Good small talk consists of a couple simple rules. Due to it being a hard thing for some people to do there are guidelines to help those that struggle with it.             The basic “How’s your week going?” and questions about the weather might be clichés but they are truly great conversation starters. You should never talk to someone about yourself for four minutes straight. “Seek first to understand, then to be understood” (Clark). It is important to know just as much about whom you are talking to as you want them to learn about you. You should also remember to keep it short because you want to network and make sure you are getting around to as many people as possible. Bad small talk would be discussing inappropriate topics and being unprofessional. You are supposed to go into networking with the same state of mind as if you were going to a job interview. Your goal in these situations is to try to “sell yourself” and leave a great first impression with whoever you are talking to (Ehrenreich).  It should be very simple once you get the hang of it.

Although after a lot of practice small talk seems simple but it can be really hard for some people. You do not have to be outgoing to begin a conversation, it is the most fun when both parties are engaged. You should never try to talk about yourself too much and leave without letting the other person get a word in. Some people tend to do this due to nerves and not wanting to leave any awkward silences. Small talk occurs mainly in the work place but the rules should follow you wherever you go.

Everyone knows that small talk comes off a bit fake but just remember your goal and shake off that energy. “You aren’t meeting people because you want to make friends or find allies but because you want something from them” (Ehrenreich). You want to be memorable in a positive way. You need to be someone the person you are networking to is willing to risk their name for and respect. You should not just choose one person and stick with them but move around and talk to new people. Everyone knows what you are trying to accomplish you should not feel weird about having small talk with others. Everyone had to start somewhere and small talk led most of them up the ladder and into the place they are now.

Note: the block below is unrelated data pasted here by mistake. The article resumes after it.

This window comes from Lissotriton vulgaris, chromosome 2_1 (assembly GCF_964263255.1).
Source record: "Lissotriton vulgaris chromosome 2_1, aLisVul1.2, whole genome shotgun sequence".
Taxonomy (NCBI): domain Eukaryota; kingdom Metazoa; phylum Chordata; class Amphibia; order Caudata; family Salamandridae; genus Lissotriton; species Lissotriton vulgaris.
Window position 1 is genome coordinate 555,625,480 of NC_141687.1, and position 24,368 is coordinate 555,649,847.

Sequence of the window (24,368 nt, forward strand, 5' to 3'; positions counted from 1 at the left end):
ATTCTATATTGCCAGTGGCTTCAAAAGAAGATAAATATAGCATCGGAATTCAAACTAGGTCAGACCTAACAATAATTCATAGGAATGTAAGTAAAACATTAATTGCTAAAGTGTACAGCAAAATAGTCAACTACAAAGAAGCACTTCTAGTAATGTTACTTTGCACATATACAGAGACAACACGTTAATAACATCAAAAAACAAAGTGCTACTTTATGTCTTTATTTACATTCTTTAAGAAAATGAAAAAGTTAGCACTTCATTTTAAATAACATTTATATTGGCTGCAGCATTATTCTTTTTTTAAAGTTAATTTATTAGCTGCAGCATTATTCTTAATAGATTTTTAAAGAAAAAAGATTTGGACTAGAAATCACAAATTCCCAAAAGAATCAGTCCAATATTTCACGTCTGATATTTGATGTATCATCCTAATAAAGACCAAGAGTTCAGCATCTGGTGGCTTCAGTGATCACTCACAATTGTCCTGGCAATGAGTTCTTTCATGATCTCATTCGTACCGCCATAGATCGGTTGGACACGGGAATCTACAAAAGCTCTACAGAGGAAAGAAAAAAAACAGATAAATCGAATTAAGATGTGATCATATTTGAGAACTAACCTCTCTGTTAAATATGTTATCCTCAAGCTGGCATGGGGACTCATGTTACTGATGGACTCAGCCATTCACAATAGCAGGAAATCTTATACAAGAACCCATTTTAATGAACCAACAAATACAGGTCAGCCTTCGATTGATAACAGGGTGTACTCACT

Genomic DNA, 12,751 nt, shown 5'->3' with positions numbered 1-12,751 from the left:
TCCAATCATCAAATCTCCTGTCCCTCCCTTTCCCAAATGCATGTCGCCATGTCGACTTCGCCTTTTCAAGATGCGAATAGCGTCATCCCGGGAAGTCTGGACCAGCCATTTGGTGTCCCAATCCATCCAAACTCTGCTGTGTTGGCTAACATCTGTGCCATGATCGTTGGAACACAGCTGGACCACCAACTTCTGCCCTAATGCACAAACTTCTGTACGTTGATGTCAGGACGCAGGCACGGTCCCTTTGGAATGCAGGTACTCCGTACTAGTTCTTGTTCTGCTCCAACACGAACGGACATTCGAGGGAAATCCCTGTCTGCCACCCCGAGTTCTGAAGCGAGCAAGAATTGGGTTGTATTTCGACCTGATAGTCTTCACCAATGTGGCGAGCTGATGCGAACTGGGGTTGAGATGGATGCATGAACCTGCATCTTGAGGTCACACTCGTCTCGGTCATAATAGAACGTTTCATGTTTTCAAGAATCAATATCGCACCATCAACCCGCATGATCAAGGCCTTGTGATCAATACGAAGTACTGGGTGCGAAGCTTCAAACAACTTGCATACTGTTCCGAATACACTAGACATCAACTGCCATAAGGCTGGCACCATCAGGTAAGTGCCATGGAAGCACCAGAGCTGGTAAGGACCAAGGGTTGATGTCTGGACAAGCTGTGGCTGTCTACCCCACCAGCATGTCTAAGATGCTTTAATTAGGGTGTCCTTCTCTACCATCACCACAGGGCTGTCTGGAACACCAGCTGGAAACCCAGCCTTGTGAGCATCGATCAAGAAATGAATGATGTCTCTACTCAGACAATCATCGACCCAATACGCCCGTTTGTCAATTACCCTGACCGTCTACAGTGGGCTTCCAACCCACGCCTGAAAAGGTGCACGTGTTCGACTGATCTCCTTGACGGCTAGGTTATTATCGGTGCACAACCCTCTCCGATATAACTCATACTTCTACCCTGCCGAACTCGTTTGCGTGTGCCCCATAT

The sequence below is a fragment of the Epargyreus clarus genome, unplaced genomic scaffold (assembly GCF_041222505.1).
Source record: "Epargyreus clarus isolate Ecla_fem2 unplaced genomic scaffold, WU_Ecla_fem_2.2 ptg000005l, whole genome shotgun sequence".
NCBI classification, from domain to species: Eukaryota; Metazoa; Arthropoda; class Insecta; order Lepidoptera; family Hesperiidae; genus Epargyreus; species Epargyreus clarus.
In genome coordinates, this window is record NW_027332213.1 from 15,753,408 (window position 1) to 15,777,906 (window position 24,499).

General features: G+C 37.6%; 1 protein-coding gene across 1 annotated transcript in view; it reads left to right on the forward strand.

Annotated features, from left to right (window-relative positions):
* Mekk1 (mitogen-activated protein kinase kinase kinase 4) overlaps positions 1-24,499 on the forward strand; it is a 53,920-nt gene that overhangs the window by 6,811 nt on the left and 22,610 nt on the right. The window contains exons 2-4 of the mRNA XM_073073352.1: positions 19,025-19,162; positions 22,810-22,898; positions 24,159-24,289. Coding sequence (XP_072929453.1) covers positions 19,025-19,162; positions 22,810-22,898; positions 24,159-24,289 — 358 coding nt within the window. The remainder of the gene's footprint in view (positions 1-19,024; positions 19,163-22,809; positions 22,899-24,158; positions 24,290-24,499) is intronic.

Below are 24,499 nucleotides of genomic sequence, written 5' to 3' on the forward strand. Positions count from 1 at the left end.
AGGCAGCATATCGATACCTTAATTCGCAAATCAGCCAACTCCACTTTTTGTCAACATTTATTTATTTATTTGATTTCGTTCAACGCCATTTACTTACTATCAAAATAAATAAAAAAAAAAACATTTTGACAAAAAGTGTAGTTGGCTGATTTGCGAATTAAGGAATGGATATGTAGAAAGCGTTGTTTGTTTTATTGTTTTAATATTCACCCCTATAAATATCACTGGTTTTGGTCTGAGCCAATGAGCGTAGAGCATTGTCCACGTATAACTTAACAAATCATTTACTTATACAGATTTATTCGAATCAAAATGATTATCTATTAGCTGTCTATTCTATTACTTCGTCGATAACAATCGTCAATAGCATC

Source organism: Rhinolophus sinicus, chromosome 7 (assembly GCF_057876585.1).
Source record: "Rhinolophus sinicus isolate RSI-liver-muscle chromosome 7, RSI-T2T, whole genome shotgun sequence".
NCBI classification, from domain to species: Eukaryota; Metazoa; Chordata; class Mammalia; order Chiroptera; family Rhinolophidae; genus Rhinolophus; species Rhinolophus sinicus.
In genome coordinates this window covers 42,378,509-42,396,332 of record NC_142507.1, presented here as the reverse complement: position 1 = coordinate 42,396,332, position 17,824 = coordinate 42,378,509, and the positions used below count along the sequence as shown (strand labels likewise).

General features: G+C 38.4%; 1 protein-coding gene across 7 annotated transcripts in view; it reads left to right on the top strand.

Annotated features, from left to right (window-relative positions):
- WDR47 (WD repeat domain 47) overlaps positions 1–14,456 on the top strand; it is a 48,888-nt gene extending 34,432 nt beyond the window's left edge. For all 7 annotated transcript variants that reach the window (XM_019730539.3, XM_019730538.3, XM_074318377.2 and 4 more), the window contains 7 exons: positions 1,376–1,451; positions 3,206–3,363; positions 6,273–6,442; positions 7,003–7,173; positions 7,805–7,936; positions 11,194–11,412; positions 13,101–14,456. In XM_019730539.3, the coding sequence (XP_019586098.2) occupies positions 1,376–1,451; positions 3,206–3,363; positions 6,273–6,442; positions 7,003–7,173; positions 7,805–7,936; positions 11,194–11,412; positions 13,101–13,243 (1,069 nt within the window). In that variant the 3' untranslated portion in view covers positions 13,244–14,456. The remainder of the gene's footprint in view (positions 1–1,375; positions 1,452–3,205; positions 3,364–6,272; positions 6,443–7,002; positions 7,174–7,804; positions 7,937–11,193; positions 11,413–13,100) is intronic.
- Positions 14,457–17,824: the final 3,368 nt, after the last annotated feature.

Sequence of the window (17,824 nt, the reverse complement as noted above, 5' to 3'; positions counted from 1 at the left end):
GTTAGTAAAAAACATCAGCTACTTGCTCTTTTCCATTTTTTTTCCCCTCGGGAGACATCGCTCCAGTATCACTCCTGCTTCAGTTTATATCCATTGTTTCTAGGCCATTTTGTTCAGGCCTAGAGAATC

Hopefully, you have a clear understanding of how beneficial small talk can be to someone new in the office. Through networking and small talk you can quickly make sure it is known how vital you can be in the office. You are able to make sure you will not be overlooked for a position because higher ups at your job will know who you are. It is best to only think of how far small talk can take you in your career and not on how awkward your first approach can be. Remember that you are not trying to make a best friend but you are trying to gain the respect of your bosses. Now, you should be able to approach your superiors at work and start a friendly conversation.




Works Cited

Ehrenreich, Barbara. “Down, but Not Out.” Forbes May 07 2007: 112-4. ProQuest. Web. 20 Nov. 2015 .

Clark, Thomas. “Networking: A Key To Career Communication And Management Consulting Success.”Business Communication Quarterly 72.3 (2009): 344-348. Business Source Complete. Web. 20 Nov. 2015.

Molinsky, Andy. “The Big Challenge of American Small Talk.” Harvard Business 
Review. Harvard Business Review, 27 Feb. 2013. Web. 19 Nov. 2015.